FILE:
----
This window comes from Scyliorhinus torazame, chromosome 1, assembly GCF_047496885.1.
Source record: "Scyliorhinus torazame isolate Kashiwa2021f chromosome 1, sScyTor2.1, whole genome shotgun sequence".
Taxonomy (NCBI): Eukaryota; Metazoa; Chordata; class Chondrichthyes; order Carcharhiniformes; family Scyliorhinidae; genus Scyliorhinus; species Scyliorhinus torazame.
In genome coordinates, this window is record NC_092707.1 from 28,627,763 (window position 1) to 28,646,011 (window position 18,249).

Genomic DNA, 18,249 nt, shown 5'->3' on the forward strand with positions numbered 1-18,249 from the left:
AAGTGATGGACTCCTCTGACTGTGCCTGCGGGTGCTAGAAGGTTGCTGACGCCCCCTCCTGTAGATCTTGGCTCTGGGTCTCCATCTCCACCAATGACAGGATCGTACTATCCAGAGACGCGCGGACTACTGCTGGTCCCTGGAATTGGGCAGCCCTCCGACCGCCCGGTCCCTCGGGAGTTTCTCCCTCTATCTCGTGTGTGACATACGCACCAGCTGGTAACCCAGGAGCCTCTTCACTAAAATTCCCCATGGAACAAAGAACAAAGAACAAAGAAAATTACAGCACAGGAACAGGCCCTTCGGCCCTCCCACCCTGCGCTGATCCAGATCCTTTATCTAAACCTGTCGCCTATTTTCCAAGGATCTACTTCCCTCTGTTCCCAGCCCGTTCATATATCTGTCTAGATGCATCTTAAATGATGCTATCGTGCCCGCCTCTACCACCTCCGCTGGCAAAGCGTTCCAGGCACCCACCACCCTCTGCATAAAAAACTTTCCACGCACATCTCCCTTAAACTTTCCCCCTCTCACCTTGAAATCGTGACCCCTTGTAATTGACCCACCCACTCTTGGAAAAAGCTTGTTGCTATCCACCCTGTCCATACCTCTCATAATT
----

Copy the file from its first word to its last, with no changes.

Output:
This window comes from Scyliorhinus torazame, chromosome 1, assembly GCF_047496885.1.
Source record: "Scyliorhinus torazame isolate Kashiwa2021f chromosome 1, sScyTor2.1, whole genome shotgun sequence".
Taxonomy (NCBI): Eukaryota; Metazoa; Chordata; class Chondrichthyes; order Carcharhiniformes; family Scyliorhinidae; genus Scyliorhinus; species Scyliorhinus torazame.
In genome coordinates, this window is record NC_092707.1 from 28,627,763 (window position 1) to 28,646,011 (window position 18,249).

Genomic DNA, 18,249 nt, shown 5'->3' on the forward strand with positions numbered 1-18,249 from the left:
AAGTGATGGACTCCTCTGACTGTGCCTGCGGGTGCTAGAAGGTTGCTGACGCCCCCTCCTGTAGATCTTGGCTCTGGGTCTCCATCTCCACCAATGACAGGATCGTACTATCCAGAGACGCGCGGACTACTGCTGGTCCCTGGAATTGGGCAGCCCTCCGACCGCCCGGTCCCTCGGGAGTTTCTCCCTCTATCTCGTGTGTGACATACGCACCAGCTGGTAACCCAGGAGCCTCTTCACTAAAATTCCCCATGGAACAAAGAACAAAGAACAAAGAAAATTACAGCACAGGAACAGGCCCTTCGGCCCTCCCACCCTGCGCTGATCCAGATCCTTTATCTAAACCTGTCGCCTATTTTCCAAGGATCTACTTCCCTCTGTTCCCAGCCCGTTCATATATCTGTCTAGATGCATCTTAAATGATGCTATCGTGCCCGCCTCTACCACCTCCGCTGGCAAAGCGTTCCAGGCACCCACCACCCTCTGCATAAAAAACTTTCCACGCACATCTCCCTTAAACTTTCCCCCTCTCACCTTGAAATCGTGACCCCTTGTAATTGACCCACCCACTCTTGGAAAAAGCTTGTTGCTATCCACCCTGTCCATACCTCTCATAATT